Anchor lead: A lot of people have put off routine cancer screening during the pandemic, and that may lead to more precise use of screening tools, Elizabeth Tracey reports
PSA testing, screening colonoscopy, and other cancer screenings have often fallen by the wayside during the COVID-19 pandemic. The next several months will reveal to what degree that impacts cancer diagnoses. William Nelson, director of the Kimmel Cancer Center at Johns Hopkins, comments.
Nelson: If you look at the screening tools we have all of them pretty much cry out for evolution toward ever more precision screening. More and more the issue is if you use the screening tool what is the next step, can you say that this cancer is one that needs to be treated aggressively and that this other cancer perhaps is one that doesn’t need to be treated aggressively and you can watch with confidence. That kind of approach has you use all the knowledge you’ve generated to say who do we need to go after, who can we leave alone in a vigilant way? And then respond when you need to. :33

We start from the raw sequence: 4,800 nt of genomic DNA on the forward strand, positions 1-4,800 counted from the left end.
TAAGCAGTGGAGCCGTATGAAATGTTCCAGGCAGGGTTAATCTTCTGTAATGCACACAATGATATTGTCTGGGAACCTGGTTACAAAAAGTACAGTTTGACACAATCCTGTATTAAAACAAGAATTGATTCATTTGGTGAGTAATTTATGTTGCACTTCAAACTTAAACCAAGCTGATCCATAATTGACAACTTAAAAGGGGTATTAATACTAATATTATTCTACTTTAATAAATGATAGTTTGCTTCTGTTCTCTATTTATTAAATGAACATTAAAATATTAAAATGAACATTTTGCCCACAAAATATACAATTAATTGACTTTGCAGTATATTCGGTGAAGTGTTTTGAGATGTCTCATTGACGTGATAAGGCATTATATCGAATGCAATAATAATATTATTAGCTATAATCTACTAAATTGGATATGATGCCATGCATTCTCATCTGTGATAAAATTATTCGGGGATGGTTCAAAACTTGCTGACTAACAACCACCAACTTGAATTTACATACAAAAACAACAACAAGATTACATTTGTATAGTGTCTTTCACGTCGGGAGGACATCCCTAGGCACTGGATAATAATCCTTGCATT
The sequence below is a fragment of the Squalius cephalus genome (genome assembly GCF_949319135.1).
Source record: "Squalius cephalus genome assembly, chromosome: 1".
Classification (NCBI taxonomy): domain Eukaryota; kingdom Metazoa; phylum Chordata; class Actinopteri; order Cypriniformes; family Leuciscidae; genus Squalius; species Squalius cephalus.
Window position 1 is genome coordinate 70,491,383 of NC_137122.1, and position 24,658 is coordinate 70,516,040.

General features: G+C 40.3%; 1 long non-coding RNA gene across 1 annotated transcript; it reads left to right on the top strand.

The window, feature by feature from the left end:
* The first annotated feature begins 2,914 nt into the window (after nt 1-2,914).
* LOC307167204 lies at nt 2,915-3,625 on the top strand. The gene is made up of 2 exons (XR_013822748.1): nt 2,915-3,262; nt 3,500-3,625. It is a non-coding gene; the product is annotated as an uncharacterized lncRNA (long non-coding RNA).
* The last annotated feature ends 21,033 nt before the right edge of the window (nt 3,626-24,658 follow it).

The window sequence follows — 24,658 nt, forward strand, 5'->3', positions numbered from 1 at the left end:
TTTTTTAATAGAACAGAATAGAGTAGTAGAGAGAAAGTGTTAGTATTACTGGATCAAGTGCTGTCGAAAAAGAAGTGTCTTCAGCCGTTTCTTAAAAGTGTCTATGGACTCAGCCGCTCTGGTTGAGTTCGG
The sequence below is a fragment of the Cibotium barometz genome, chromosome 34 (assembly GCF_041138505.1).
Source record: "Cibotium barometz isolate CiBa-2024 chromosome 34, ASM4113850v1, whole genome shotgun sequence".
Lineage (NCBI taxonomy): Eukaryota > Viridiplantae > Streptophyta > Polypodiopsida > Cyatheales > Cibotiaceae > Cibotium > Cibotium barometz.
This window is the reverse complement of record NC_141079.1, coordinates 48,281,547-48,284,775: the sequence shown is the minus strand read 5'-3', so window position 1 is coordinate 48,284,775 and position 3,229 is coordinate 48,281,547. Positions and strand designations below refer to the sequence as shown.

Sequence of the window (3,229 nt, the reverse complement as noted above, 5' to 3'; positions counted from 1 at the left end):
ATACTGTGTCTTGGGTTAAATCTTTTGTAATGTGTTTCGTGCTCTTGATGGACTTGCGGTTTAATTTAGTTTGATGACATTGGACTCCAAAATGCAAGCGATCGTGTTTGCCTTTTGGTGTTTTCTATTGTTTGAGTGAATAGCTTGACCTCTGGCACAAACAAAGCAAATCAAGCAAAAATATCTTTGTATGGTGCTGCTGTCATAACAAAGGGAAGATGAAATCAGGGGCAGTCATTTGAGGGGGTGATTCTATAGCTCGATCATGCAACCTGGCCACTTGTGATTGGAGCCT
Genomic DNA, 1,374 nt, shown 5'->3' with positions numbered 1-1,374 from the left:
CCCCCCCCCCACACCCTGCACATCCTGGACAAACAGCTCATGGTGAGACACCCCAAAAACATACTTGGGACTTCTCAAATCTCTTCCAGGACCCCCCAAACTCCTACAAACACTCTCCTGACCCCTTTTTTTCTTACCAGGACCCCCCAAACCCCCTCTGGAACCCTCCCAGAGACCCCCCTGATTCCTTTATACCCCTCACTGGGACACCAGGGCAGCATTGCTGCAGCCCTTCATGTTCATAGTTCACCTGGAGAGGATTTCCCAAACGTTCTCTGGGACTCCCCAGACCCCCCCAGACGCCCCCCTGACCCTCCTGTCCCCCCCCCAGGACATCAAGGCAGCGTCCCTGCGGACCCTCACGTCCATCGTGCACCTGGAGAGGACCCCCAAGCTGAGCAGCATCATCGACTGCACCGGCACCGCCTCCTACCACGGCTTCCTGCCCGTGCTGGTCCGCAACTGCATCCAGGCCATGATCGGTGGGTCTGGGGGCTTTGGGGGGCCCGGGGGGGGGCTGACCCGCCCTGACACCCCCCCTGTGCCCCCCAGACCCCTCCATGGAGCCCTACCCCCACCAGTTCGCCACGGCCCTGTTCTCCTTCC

Nelson says more precise use of screening and subsequent management has been intensely studied for some time, and is bearing fruit for people diagnosed with cancer. At Johns Hopkins, I’m Elizabeth Tracey.